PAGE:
The moment never gets too big for Sharlize Palacios.
Pushed into duty when Dejah Mulipola opted to train with the U.S. Olympic Team rather than play for the Arizona Wildcats last spring, Palacios — a UA freshman catcher — stepped up.
Palacios hit .324 with a .412 slugging percentage and was steady behind the plate, posting a .990 fielding percentage while committing just one error, during the Wildcats' pandemic-shortened softball season. Palacios played in 13 of the Wildcats' 25 games because of a pair of injuries. She injured her left thumb early in the season and, on March 1, suffered a season-ending concussion following a collision at home plate.
Her performance led to talk that Palacios is the heir apparent to Mulipola, one of the world's top young catchers. Palacios said she was "honored" by the chatter.
“To even be put in the same sentence with her is amazing,” she said. “I remember my first fall game — my first home run was an in-the-park home run — and Dejah came up to me, grabbed me and said, ‘Oh my gosh, my first home run was an in-the-park home run, too.’
“I always thought it was so cool how Dejah was able to walk in and just be ready. That was one of my biggest goals coming into college is to be ready and be there if coach (Mike Candrea) needed me. To be able to say that I did that, just like Dejah, is a great honor.”
Palacios is used to following Olympic catchers.
Her older sister, Sashel, was a standout catcher at Arizona State who now plays behind the plate for Team Mexico. Sashel Palacios recently completed the inaugural season of Athletes Unlimited, the new player-run professional softball league outside of Chicago. She knew her younger sister would shine at Arizona right away.
“I had no doubt in my mind that she was going to step on that field and make an impact whether it was behind the plate, at first, offensively as a DH, she just has that in her,” Sashel Palacios said. “She’s such a light on the field and can literally lighten up an infield and a team and I didn't expect anything less from her. I really do see Sharlize ending up in that list of greats at UA, because I really do think that Sharlize is so special, and she's so capable of doing that. …
"I also told her you need to take in everything that Dejah tells you, learn and be a sponge so that when your name is called you are ready to go. I think that Sharlize is just legit. She does such a great, top job of being a team player and understanding her role. And her role was to step up big for her team. I think that she handled it so classy and so elegantly. It was such a joy to watch her behind the dish."
The Palacios sisters picked up the catching bug from their dad, Francisco, who played baseball in a Sunday league. Both were drawn to the impact that a good catcher can have.
“You’re always in every single play. You're so focused on the game. And I feel like you're a leader back there — I loved being a leader ever since I was younger,” Sharlize Palacios said. “I just liked watching my older sister be a catcher. And me as the little sister, I always looked up to her. I wanted to follow everything she did and do it just the way she did it.”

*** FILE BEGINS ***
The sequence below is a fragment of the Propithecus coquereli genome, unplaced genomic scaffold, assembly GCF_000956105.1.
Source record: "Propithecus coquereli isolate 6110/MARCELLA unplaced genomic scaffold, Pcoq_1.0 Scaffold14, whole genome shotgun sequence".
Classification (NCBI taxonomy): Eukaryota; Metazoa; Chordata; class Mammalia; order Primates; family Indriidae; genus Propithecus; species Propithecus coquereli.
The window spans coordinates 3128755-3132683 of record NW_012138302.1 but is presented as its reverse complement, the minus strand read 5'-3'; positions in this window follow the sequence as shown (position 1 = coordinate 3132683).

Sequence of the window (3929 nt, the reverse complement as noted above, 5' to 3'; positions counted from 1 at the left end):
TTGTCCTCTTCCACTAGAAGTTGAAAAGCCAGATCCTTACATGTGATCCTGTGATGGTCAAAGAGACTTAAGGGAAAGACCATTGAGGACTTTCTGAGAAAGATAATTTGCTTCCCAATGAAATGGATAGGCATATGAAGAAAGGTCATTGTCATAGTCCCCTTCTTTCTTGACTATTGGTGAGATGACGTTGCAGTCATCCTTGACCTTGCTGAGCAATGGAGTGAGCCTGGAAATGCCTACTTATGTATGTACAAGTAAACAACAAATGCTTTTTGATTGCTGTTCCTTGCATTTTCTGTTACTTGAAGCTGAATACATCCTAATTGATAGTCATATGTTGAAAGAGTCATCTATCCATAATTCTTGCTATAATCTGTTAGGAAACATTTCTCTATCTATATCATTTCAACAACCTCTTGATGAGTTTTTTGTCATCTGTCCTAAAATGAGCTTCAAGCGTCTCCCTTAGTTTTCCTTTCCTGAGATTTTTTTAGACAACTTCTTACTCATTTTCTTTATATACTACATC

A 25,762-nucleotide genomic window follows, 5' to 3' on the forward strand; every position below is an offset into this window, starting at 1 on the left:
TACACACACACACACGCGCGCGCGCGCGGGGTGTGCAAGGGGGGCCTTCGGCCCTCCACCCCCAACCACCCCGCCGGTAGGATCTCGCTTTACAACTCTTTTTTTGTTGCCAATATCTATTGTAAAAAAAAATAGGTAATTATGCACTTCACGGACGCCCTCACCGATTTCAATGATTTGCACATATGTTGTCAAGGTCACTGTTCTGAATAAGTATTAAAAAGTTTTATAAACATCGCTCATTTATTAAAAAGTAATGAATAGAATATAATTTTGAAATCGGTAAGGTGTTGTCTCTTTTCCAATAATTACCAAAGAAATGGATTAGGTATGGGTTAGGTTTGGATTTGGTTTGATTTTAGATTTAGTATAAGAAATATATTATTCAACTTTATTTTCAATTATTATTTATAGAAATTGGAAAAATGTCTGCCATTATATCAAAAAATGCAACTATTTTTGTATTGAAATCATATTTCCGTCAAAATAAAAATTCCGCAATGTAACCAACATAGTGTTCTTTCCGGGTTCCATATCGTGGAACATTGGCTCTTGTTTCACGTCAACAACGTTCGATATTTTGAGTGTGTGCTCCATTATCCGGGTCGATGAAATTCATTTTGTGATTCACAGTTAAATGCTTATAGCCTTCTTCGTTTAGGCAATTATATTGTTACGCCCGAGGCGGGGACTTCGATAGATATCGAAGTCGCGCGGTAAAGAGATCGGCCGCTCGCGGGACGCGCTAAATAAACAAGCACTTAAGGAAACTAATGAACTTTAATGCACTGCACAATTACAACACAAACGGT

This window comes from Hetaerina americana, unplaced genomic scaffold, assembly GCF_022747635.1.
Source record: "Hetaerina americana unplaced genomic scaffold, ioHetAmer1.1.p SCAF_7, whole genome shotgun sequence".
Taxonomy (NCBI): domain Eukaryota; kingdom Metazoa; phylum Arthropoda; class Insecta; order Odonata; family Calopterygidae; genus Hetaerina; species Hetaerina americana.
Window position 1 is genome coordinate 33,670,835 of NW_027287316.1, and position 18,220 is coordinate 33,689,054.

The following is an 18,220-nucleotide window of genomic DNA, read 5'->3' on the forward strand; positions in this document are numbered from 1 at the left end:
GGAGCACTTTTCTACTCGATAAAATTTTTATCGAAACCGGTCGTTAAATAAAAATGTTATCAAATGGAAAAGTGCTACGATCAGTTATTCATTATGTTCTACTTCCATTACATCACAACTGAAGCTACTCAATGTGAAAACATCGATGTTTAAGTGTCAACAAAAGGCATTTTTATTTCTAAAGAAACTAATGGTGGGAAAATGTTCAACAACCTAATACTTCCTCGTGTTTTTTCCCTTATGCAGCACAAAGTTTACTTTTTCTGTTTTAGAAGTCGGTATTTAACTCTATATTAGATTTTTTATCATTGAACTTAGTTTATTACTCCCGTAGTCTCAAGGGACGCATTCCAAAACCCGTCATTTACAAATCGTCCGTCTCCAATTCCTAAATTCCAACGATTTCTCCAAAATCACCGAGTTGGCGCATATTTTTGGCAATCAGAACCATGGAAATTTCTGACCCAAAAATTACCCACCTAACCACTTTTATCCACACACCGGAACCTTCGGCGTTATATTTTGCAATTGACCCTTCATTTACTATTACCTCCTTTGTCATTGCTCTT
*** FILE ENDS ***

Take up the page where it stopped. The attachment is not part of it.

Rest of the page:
The sisters have their differences. Sashel is 5 feet 3 inches tall, while Sharlize — the UA catcher — is 5-7. Sashel relishes playing defense, while Sharlize loves hitting.
Sharlize Palcacios jokes that if the sisters combined talents, they’d be the best player in the game.
The sisters worked on their physical and mental skills this spring, when the pandemic pushed Sharlize Palacios back to her hometown of Chula Vista, California, a suburb of San Diego.
They worked together on footwork and throwing to bases. They talked about the nuances of the position, too.
“I think we had a lot of time to sit back and kind of compare our mentalities,” Sharlize Palacios said. “(Sashel) is the more relaxed, experienced player, I would say, and I'm barely getting into my collegiate experience. I'm a lot more tense and put pressure on myself. She wants me to be able to enjoy the game, which I do, but enjoy it more and make it more fun. That's what I've been working on a lot more.
“…She asked me a lot of questions about hitting and my mentality up there. And I asked her a lot of questions about catching. I think that's how we balance each other out. When we are home, it's like, each of us have these attributes that we can help each other with. It helps keep us focused during training, especially when we were in quarantine. It was like we had a coach there with us the whole time.”
The sisters, while competitive, have pushed aside both the sibling — and school — rivalries. (Sharlize Palacios turned down a scholarship offer form ASU because "I wanted to make my own name rather than (be) Sashel's little sister.)
They say their are each other’s biggest fans — well, besides their parents. Sashel Palacios wears Arizona’s colors and cheers on her little sister. Her familiarity with the UA helps her on Team Mexico, which includes former Wildcats Danielle O’Toole and Taylor McQuillin.
“To know how much they care about my sister because she's at that program, for them to know my family and where I came from, and even though I'm the Devil, and they are the Wildcats … I cannot say enough great things about that program and what they do for Sharlize and how they make her feel on and off the off the field,” Sashel Palacios said. “As an older sister, as somebody that knows the grind and knows how tough being a student-athlete is, I appreciate everything that they're doing for her. The least that I can do as an appreciative sister is wear red, white and blue and rep the Wildcats for her for five years that she's there."